So my nephew is getting married this weekend and my sister-in-law asked me to help cook up a couple turkeys for the luncheon. I’m relatively new to the baking of turkeys, but I must say I’m pretty happy with my ‘recipe’ so far.
I mentioned on Twitter this morning what I was making and a couple folks asked for the recipe and pictures. Well, that post came after the bird was in the oven so I don’t have any pictures of the prep process. Maybe next time. I did take a couple quick snaps of the finished bird though.
As far as the recipe goes, I didn’t really measure anything so the amounts could be a little off.
Things you’ll need:
- 1 – big turkey (this one is 22 lbs)
- 1/2 bag – frozen cranberries
- 1 lb butter
- 1 12-16oz package bacon
- ~1/2 cup brown sugar
- 1 can – chicken broth
- Marinating syringe
- Large baking pan
Follow the directions on the package. Let it thaw about a day out if it is totally frozen. Remove the presents that are packed inside the cavity of the bird (I say throw them out, they’re gross!). Rinse the bird off (inside and out) in the sink with cool water and then pat dry with paper towels. Place in a big pan. I like the single-use aluminum ones. Pour the can of chicken broth into the pan. It doesn’t need to go on the turkey, it’s there to provide moisture in the form of steam as the turkey cooks. Preheat the oven to 325. Note – preheating the oven should happen as you start injecting the turkey with the cranberry-butter goodness, not when you start to thaw the turkey
Place about a third of a stick of butter in a skillet on medium-low heat. Once the butter has all melted, pour the cranberries into the skillet and stir them around so they get coated with butter and are evenly distributed in the pan. As the cranberries cook they will get soft and start to break down. The butter will start to turn red as the juices are released. When the cranberries get very soft, start crushing them with a spoon to get the rest of the juices out. Add about half a cup of water to keep them from drying out. After all the berries are crushed add a whole stick of butter and stir until it is evenly blended into the cranberry juice. Give it about 5 minutes and then remove it from the heat. Pour the mixture into a food processor or blender and blend the berries for a moment till it has something of a smoothie texture.
Now that the buttered-berry pulp is mixed, pour it through a fine sieve back into the skillet to strain out the berry skins. You can speed up the process by stirring the berries around in the sieve with the back of a spoon. On low heat add the rest of the butter and the a 1/4 cup of sugar and a pinch of salt. Stir until blended. Taste to see that the bitterness has been tempered with the sugar. We’re not going for a cranberry sauce sweetness here, we just want to cut the bitterness of the cranberries.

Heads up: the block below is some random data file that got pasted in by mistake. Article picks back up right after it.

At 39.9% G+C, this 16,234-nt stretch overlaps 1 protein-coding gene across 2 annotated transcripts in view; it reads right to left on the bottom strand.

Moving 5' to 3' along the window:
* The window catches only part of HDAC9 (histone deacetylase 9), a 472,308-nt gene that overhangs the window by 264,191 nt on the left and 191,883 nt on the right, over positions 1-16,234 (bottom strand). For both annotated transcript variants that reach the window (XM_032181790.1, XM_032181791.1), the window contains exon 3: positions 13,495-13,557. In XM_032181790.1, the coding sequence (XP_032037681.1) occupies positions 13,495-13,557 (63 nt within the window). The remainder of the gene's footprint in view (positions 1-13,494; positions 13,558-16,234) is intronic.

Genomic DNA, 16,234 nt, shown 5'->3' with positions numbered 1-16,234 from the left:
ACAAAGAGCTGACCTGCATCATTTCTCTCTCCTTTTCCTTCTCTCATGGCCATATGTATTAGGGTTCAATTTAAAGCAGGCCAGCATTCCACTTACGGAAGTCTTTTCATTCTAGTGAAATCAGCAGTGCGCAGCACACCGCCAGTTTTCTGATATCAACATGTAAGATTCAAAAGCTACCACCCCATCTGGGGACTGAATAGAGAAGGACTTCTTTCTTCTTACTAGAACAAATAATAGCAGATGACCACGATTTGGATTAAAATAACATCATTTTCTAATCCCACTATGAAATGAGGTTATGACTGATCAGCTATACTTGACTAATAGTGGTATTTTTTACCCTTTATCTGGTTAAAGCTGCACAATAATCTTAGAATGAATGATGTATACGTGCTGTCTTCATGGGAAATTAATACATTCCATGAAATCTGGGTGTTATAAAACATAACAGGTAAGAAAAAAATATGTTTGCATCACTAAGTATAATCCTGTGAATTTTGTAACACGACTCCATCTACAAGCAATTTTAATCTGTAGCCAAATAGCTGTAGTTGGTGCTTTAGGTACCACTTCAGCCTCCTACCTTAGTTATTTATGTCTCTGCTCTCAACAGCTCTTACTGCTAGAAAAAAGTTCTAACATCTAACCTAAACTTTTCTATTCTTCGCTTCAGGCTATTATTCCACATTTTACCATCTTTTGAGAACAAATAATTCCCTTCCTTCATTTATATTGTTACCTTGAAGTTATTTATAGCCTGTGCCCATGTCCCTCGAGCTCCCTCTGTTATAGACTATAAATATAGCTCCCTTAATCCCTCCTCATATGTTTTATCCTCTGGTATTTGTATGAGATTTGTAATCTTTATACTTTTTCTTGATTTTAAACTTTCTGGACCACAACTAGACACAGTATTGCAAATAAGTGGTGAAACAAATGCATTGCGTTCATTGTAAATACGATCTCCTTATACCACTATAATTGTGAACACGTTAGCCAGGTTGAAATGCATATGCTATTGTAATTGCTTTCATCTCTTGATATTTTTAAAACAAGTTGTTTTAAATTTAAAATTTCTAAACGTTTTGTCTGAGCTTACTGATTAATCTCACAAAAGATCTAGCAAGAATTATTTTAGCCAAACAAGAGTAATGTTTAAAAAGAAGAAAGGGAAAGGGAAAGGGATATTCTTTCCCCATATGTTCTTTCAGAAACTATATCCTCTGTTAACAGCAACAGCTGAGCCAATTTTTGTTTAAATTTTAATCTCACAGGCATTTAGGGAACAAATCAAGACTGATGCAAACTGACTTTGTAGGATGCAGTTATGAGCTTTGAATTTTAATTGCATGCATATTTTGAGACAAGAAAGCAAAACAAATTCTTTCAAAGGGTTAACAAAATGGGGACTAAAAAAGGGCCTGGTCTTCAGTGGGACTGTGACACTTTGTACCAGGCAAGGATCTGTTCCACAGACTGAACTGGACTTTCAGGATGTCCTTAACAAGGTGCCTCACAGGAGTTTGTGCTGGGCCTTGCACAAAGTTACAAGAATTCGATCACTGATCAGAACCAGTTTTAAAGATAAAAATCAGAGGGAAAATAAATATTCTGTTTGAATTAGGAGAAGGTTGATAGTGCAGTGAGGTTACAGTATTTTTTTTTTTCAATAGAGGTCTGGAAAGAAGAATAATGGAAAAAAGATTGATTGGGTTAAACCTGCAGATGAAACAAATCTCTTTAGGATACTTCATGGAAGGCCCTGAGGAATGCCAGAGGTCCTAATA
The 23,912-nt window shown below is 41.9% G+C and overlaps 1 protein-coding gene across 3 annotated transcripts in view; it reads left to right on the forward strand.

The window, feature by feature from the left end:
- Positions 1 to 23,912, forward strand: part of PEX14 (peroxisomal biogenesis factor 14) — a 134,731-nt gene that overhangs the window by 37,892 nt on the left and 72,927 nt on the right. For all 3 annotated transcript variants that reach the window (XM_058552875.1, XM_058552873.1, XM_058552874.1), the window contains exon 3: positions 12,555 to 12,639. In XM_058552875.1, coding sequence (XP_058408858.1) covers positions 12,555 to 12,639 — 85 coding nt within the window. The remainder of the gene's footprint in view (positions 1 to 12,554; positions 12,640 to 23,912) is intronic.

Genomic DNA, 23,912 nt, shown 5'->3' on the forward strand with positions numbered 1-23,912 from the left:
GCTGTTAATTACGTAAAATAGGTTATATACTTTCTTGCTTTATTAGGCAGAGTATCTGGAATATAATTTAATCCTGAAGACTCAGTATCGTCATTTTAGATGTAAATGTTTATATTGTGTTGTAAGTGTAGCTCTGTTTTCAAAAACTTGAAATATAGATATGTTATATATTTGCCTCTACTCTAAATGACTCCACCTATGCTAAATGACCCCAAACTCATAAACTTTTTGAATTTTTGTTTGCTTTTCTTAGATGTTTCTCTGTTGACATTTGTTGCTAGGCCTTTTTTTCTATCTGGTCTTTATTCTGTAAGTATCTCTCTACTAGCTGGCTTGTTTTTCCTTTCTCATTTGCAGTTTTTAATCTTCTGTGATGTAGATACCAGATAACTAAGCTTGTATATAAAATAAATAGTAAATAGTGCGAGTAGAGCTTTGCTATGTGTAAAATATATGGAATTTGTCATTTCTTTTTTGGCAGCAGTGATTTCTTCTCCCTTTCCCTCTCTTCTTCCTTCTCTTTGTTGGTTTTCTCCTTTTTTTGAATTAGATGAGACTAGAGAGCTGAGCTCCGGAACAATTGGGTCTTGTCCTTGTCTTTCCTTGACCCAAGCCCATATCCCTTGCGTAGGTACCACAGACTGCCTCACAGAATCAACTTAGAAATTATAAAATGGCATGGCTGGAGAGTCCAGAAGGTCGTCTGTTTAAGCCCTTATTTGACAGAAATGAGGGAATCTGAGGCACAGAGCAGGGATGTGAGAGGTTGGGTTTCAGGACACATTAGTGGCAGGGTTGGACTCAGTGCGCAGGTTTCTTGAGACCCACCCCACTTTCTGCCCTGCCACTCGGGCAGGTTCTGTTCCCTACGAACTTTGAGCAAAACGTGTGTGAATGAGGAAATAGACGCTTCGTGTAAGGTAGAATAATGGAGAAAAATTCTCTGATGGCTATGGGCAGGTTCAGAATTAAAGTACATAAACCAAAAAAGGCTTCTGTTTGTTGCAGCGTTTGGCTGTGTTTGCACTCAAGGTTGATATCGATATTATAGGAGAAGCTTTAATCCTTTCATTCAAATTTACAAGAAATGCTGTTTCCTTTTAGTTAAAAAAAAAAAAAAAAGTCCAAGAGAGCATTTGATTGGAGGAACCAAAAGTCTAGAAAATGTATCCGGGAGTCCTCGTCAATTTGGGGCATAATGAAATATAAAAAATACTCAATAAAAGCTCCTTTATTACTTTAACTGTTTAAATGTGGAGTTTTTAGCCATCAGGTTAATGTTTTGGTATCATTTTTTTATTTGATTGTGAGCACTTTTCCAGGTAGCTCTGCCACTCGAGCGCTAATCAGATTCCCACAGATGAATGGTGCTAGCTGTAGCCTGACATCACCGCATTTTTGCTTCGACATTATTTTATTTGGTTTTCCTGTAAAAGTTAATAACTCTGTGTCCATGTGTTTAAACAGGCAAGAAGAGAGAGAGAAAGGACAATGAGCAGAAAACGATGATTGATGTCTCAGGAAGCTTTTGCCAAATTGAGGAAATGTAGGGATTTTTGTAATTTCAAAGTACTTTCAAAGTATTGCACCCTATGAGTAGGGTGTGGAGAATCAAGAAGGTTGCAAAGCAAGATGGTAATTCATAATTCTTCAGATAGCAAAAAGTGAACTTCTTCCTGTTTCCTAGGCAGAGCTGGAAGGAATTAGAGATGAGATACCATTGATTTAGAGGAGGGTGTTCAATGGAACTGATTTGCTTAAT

Put the butter/berry mix in a bowl, cover, and refrigerate over night. The next day stir the butter to make sure everything is blended. Take half the butter and put it into a sauce pan over low heat. We’re not trying to cook this, we just need it to melt so we can inject it into the turkey.
Season the turkey-
After putting the turkey into the pan empty the can of broth into the bottom of the pan. The broth is really there to help keep the turkey moist. Using your hand, gently separate the skin from the breast. Spread a couple handfulls of the cranberry-butter between the skin and the meat. I also like to spread some over the outside of the skin on the breast and the thighs. Sprinkle a little salt and pepper over the butter.
Now take the syringe and fill it with the melted butter/berry sauce. Stick into the meat about an inch and deep or so can push the sauce in. Repeat this many times all over the bird. This is key to keeping the bird moist and getting the cranberry flavor spread throughout. You don’t need to use all the mixture but I try to make at least a dozen injections.
Take 1 or 2 dozen toothpicks and soak them in water (this helps them to not burn when they are in the oven).
Drape the bacon over the turkey breast and thighs at a 45 degree angle and slightly overlapping. Pin it in place with a toothpick at one end. Put a couple slices on the thighs.
Crumble about 1/4 cup of brown sugar over the whole bird.
Wrap in foil and place in the oven. You may have to remove one or two of the oven racks depending on the size of the bird.
For a 22 lb turkey I cook for about 5 hours and 20 minutes. I go about 5-10% longer than what is recommended on the manufacturer’s instructions because of the pound or so of bacon that we added. I take the foil off for the last 20 minutes or so and bump the heat up to 350-375 to make sure the bacon browns a little.
When it’s done, pull it out of the oven and let it rest for 15-20 minutes before slicing. Don’t forget to remove the toothpicks. Kitchen shears that have a bottle opening grip are pretty good for removing these if you can’t get a good grip on them with your fingers.
Lastly, enjoy! This is probably the best turkey you will ever have outside of a good turkey avacado sub.